Letters to the Editor
Department of Health Services Research; Palo Alto Medical Foundation Research Institute; Palo Alto, California; firstname.lastname@example.org (Knowles)
Department of Epidemiology; University of North Carolina; School of Public Health; Chapel Hill, North Carolina (Marshall, Millikan)
The authors respond:
We thank Sergentanis and Mariolis for their thoughtful comments1 and their suggestion to investigate age and years of playing experience as mutual effect modifiers. We have conducted an analysis evaluating the joint role of age and years of playing experience. The increase in the overall injury rate due to increasing age was slightly smaller for players with more playing experience (rate ratio = 1.14 [95% confidence interval = 0.89-1.47]) than for those with less playing experience (1.35 [0.86-2.13]) (Table 1). Any modification in the overall injury rate ratio is small, relative to the imprecision of the estimates. We assessed modification based on departure from pure additivity of effects.
We also stratified this analysis by a third factor, evaluating these effects separately for games and practices. An interesting picture emerges. For athletes with less experience, the effect of increasing age on injury occurred during practices (1.87 [0.82-4.26]) and not during games (0.97 [0.46-2.04]). For athletes with more experience, the converse is true: the effect of increasing age on injury was during games (1.40 [1.03-1.89]), rather than during practices (0.79 [0.48-1.29]).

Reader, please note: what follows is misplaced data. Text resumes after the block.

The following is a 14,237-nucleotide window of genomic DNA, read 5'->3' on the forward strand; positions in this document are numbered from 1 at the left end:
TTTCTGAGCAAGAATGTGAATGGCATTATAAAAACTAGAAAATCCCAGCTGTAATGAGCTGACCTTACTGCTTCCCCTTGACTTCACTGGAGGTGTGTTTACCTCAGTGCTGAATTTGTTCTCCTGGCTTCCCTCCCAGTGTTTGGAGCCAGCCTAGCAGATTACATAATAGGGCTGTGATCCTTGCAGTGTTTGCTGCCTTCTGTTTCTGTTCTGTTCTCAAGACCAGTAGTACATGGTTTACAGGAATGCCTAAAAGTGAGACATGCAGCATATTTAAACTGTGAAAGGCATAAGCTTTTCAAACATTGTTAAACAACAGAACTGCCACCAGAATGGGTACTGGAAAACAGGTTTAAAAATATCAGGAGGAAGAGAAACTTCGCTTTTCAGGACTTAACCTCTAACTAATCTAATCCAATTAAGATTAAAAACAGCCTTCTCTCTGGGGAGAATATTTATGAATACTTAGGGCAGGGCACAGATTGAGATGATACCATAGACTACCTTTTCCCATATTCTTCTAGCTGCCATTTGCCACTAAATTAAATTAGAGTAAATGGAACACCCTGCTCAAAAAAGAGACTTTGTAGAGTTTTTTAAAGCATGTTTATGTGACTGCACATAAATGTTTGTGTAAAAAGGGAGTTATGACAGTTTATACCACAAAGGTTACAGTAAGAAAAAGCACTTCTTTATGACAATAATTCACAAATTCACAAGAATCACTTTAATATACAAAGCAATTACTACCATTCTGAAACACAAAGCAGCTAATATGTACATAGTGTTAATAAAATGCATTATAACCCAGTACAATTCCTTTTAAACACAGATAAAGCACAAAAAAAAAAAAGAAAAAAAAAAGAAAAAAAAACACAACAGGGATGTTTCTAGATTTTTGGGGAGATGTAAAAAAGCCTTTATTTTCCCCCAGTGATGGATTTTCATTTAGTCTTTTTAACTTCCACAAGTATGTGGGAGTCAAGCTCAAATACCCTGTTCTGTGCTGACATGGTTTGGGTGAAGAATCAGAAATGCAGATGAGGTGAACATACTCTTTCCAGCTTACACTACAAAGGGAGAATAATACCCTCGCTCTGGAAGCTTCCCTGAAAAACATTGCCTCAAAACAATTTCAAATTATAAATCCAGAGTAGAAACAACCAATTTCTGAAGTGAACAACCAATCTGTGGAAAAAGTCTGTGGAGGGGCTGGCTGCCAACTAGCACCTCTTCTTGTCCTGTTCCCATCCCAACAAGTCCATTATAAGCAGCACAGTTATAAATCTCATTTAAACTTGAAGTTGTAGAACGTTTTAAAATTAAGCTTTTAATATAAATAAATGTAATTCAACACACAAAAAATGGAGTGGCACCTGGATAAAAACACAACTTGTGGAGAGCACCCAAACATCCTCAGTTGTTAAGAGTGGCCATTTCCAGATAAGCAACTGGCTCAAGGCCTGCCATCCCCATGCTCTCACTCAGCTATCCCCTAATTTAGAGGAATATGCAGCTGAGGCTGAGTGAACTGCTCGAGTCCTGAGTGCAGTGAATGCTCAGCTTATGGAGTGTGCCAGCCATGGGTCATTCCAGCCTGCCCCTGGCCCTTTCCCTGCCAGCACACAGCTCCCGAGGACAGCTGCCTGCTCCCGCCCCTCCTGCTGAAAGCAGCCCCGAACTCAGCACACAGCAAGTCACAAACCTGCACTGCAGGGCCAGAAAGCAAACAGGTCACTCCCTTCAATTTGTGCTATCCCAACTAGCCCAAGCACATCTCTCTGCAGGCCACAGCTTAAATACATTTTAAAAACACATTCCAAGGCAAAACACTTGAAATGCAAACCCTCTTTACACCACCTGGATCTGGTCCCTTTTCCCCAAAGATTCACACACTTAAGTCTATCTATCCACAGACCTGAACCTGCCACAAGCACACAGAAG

As one would expect, the same result was observed when we examined age as a modifier of the effect of playing experience on injury risk, with older players showing an effect of increased experience in games (1.17 [1.08-1.25]) but not in practices (0.92 [0.83-1.02]). These results, though not strong, suggest that age is an effect modifier. One explanation for these results is that older athletes who are less experienced feel under greater pressure to secure a place on the starting roster for the team, and consequently play with greater intensity during practices (thereby exposing themselves to greater injury hazards). Inexperienced athletes who are younger may not feel the same pressure during practices. Furthermore, older athletes who have more years of experience with the sport are more likely to be “playmakers,” and probably receive more playing time during a game and are involved in a higher proportion of plays in each game.
Although there is close correlation between age and playing experience, these analyses suggest that these factors might combine synergistically or antagonistically, depending on whether it is a game or a practice session. Thus, there is potentially a 3-way interaction among game/practice, age, and playing experience.
Given the imprecise estimates and overlapping 95% confidence intervals, these conclusions should be seen as tentative. As sports injury research continues to evolve, the investigation of effect modification may provide additional insights for injury prevention.
Sarah B. Knowles
Department of Health Services Research
Palo Alto Medical Foundation Research Institute
Palo Alto, California
Stephen W. Marshall
Department of Epidemiology
University of North Carolina
School of Public Health
Chapel Hill, North Carolina
1. Sergantanis TN, Mariolis A. Interaction of playing experience and age. Epidemiology. 2009;20:622.
© 2009 Lippincott Williams & Wilkins, Inc.